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[liberationtech] Ideas for MSc research into HCI, security tools, and privacy.

Greg Norcie greg at
Sun Sep 23 13:16:52 PDT 2012

I think simply looking a security software in a systematic manner,
through an HCI lens, can

For example, I did a usability evaluation of the Tor Browser Bundle that
was well received:

I think that we have great tools that already exist - we just need to
make them as usable as commercial products. If we can lower the bar to
adoption, we can get more people using technologies like Tor and PGP.
People care about their security, but as the hcisec literature points
out repeatedly, security is not a primary task.
Greg Norcie (greg at
GPG key: 0x1B873635

On 9/23/12 3:35 AM, Shava Nerad wrote:
> On Sat, Sep 22, 2012 at 11:06 AM, Bernard Tyers - ei8fdb
> <ei8fdb at <mailto:ei8fdb at>> wrote:
>     There have been some interesting threads here that have brought up
>     some interesting questions for me:
>             ∙ The thread discussing the usability of tools, such as
>     cryptocat. How it was (originally) easy to use but may not have been
>     as secure as possible. (NB: This is not a jab/poke at anybodies
>     work, or an excuse to bring up any of the previous discussions about
>     Cryptocat)
>             ∙ The perception of tools which are easy to use but may not
>     be secure, eg. Viber, whereas other tools are seen as secure,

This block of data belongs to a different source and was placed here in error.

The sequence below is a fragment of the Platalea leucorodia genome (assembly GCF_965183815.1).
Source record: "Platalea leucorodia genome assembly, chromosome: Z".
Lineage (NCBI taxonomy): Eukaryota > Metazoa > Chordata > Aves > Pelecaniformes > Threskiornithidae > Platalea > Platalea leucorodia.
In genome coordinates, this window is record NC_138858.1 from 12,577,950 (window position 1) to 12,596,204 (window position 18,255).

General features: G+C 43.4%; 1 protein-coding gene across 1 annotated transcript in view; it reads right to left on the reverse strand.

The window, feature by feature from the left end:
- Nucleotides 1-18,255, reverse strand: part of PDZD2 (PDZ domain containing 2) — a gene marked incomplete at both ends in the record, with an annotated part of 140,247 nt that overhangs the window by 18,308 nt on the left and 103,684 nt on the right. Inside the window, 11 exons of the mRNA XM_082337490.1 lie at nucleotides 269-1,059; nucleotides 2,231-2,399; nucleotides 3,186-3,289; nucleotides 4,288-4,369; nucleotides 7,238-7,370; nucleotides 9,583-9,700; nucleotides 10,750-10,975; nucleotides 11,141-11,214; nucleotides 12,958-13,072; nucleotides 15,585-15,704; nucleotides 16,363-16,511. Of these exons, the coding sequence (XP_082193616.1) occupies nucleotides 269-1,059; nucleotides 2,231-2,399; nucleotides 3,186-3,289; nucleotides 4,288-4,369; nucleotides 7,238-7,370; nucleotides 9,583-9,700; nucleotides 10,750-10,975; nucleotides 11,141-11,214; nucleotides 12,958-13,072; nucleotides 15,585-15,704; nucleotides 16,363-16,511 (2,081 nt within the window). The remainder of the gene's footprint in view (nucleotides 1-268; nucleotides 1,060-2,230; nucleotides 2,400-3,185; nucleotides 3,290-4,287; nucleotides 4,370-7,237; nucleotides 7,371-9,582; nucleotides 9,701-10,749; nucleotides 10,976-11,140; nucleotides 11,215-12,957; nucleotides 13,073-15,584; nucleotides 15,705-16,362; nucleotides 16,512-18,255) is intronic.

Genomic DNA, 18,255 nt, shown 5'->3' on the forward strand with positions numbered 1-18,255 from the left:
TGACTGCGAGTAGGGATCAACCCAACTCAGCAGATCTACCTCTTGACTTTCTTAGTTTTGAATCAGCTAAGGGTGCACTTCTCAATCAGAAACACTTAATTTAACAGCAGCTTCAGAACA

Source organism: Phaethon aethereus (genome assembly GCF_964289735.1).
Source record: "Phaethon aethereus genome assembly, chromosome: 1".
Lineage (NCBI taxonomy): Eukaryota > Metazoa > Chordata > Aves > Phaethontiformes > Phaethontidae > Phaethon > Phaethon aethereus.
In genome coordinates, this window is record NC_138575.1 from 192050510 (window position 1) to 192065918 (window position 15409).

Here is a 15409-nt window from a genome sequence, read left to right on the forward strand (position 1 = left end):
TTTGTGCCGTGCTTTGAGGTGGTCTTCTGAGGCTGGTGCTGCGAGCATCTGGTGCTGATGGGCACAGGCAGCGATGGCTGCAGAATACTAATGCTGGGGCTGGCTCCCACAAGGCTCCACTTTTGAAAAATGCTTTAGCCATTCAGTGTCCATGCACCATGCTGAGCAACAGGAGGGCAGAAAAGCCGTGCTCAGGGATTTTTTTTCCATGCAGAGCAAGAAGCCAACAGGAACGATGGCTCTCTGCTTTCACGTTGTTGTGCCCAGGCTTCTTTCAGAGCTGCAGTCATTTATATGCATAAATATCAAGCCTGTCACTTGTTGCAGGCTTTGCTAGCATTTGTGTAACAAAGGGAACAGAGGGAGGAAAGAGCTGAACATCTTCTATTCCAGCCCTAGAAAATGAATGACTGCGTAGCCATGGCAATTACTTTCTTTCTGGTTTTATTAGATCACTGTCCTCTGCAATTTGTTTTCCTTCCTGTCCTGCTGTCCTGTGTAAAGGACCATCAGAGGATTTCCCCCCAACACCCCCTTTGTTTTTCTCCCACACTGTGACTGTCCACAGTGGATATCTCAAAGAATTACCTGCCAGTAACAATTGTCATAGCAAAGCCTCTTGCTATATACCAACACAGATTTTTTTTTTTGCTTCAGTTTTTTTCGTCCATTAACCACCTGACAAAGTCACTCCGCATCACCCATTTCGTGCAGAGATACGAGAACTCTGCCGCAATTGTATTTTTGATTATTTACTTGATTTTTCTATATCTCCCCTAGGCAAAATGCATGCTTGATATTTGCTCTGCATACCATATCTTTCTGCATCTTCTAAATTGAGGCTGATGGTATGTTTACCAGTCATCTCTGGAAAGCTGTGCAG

>             ∙ There are no shortcuts to being secure.
> I have spent a lot of time pondering the human psychology, media spin,
> "memetic" side of these questions -- how you get from security/privacy
> meaning "someone else with something to hide" to "no one needs to be
> profiting from my private business, thank you very much!" for example --
> a transition we've been laboriously spinning for the last few years,
> though it feels like it's been spinning at the apparent speed of a
> galaxy...  Still, there has been progress.
> Getting tools like Tor from (at best) gray-hat hacker tools in the eye
> of the press to the darling of the Knight Foundation in five years shows
> that there is progress, at least at some levels, but the popular level
> has to move.
> I remember when people did not understand the need for virus protection
> on their computers at all either, and there's something to be said for
> comparing the notion of how security in terms of malware, and security
> in terms of privacy are evolving in the public's awareness, in the
> awareness of more "insider" organizations (as appropriate for each
> subcategory), and in policies at the highest level -- national policies,
> laws, and so on.
> There could be some good lessons there -- just making the comparison
> could open some eyes to some apt paralellisms, I might think?
> I'd be happy to throw additional thoughts your way.
> yrs,
> -- 
> Shava Nerad
> shava23 at <mailto:shava23 at>
> --
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